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Extreme Climatic Events Enhance Resilience to Future Drought Stress Over Time

Various species endure evolutionary changes when a plant community is subjected to drought. An international study involving UZH researchers has now found that this leads to improved drought resilience over time.

Extreme Climatic Events Enhance Resilience to Future Drought Stress Over Time.
Extreme climatic events do not completely wipe out species. They may enhance the sustainability of biodiversity. Image Credit: Istock.com/LucynaKoch.

The exposure to drought during previous generations in the field increases complementarity between offspring of different grassland species and therefore makes them more resilient to subsequent drought. 

An international research group has disclosed this transgenerational impact with nearly 1,000 experimental plant communities in pots. The outcomes indicate that if past extreme climatic events do not make species go entirely extinct, they may improve the sustainability of biodiversity and ecosystem functioning in a future with more frequent extreme events.

The research group uncovered experimental grassland communities to around eight repeated annual droughts or ambient conditions in a large grassland biodiversity experiment performed in Jena, Germany.

Furthermore, the seed offspring of 12 species were grown separately, in monocultures, or two-species mixtures, and subjected to a consequent drought event that happened in a glasshouse at the University of Zurich, Switzerland.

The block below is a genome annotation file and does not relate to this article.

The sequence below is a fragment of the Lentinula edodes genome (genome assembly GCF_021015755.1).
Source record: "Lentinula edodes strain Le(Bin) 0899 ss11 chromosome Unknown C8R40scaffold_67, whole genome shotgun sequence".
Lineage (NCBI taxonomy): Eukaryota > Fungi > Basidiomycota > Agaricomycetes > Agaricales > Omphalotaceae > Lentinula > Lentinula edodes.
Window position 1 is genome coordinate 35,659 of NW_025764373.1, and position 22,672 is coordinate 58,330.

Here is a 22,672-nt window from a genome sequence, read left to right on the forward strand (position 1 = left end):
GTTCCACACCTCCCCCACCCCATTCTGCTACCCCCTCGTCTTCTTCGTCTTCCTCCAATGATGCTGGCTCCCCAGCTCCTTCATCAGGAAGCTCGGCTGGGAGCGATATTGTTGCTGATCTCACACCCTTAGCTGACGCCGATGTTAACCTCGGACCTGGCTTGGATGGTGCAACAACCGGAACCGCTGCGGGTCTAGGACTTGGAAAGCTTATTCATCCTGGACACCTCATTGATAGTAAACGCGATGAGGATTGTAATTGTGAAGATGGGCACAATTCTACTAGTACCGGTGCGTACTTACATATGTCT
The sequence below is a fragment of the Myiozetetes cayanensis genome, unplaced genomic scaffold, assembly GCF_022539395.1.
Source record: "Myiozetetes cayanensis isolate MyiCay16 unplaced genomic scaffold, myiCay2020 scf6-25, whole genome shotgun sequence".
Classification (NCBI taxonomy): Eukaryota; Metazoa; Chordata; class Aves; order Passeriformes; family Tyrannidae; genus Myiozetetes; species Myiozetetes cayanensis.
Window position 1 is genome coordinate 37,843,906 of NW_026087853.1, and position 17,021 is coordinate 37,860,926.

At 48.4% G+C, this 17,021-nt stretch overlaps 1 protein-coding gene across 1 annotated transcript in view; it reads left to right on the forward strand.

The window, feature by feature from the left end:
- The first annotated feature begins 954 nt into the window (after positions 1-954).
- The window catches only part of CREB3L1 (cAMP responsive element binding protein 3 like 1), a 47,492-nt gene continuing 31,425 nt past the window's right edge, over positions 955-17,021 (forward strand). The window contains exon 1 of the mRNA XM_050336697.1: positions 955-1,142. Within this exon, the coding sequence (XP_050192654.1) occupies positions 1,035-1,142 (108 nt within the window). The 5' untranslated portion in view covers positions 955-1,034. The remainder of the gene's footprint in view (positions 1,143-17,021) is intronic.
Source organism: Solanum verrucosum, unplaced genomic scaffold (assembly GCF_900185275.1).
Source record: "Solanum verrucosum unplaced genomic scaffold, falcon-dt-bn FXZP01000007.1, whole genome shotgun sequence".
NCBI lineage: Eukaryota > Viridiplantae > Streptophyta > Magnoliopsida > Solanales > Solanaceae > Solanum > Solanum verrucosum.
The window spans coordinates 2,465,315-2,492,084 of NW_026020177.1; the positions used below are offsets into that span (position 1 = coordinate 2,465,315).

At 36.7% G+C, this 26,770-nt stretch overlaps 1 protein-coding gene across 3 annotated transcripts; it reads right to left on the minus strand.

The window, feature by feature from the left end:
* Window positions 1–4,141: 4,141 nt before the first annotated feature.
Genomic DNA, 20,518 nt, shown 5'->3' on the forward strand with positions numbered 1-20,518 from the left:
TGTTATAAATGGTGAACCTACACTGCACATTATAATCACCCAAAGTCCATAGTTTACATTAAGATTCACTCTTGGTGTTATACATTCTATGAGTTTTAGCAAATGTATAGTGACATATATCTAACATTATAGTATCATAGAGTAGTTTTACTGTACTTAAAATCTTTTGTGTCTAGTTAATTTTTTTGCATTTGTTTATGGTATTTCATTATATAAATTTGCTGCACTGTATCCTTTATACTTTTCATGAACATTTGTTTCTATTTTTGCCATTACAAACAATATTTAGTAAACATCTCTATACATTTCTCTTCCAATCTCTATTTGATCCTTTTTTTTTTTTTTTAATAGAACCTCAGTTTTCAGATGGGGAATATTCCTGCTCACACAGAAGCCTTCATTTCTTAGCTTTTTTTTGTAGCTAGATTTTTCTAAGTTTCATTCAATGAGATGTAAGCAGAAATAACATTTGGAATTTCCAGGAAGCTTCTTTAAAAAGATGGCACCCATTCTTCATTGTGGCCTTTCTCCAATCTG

Mixtures are Better Than Monocultures

Offspring from plants with drought-exposure history was recovered quicker from the consequent drought compared to those from plants that did not have such a history. But this was only clear when plants were made to grow in mixtures but not in monocultures.

These findings suggest that, in diverse plant communities, species over time can evolve better cooperation, thus increasing the stability of an ecosystem to disturbance from outside. This has important implications for biodiversity conservation under global climate-change scenarios.

Bernhard Schmid, Study Senior Author and Professor, University of Zurich

Schmid added, “Conserving biodiversity can improve the adaptation of plant communities to extreme events. This adaptation is only possible if species co-experienced the past events and also face the future events together, not alone.”

Schmid is the author of the present publication that has been published in the journal Nature Communications.

Transgenerational Reinforcement of Species

Furthermore, the team explored the reason as to why drought-exposure history enhanced the recovery of mixtures from the consequent drought. They discovered that offspring from plants, along with drought-exposure history, displayed a higher complementarity between species at the time of the recovery phase compared to those from plants without having such a history.

Species complementarity means that species limit themselves more than they limit others. It is a crucial mechanism for maintaining biodiversity and buffering the impacts of climate change on ecosystem functioning.

Dr. Yuxin Chen, Former Postdoc, University of Zurich

Chen added, “This transgenerational reinforcement of species complementarity may help mixed communities to sustain their biodiversity and ecosystem functioning in a future with more frequent extreme climatic events.”

Chen is currently an associate professor at Xiamen University.

Journal Reference:

Chen, Y., et al. (2022) Drought-exposure history increases complementarity between plant species in response to a subsequent drought. Nature Communications. doi.org/10.1038/s41467-022-30954-9.

Source: https://www.uzh.ch/en.html

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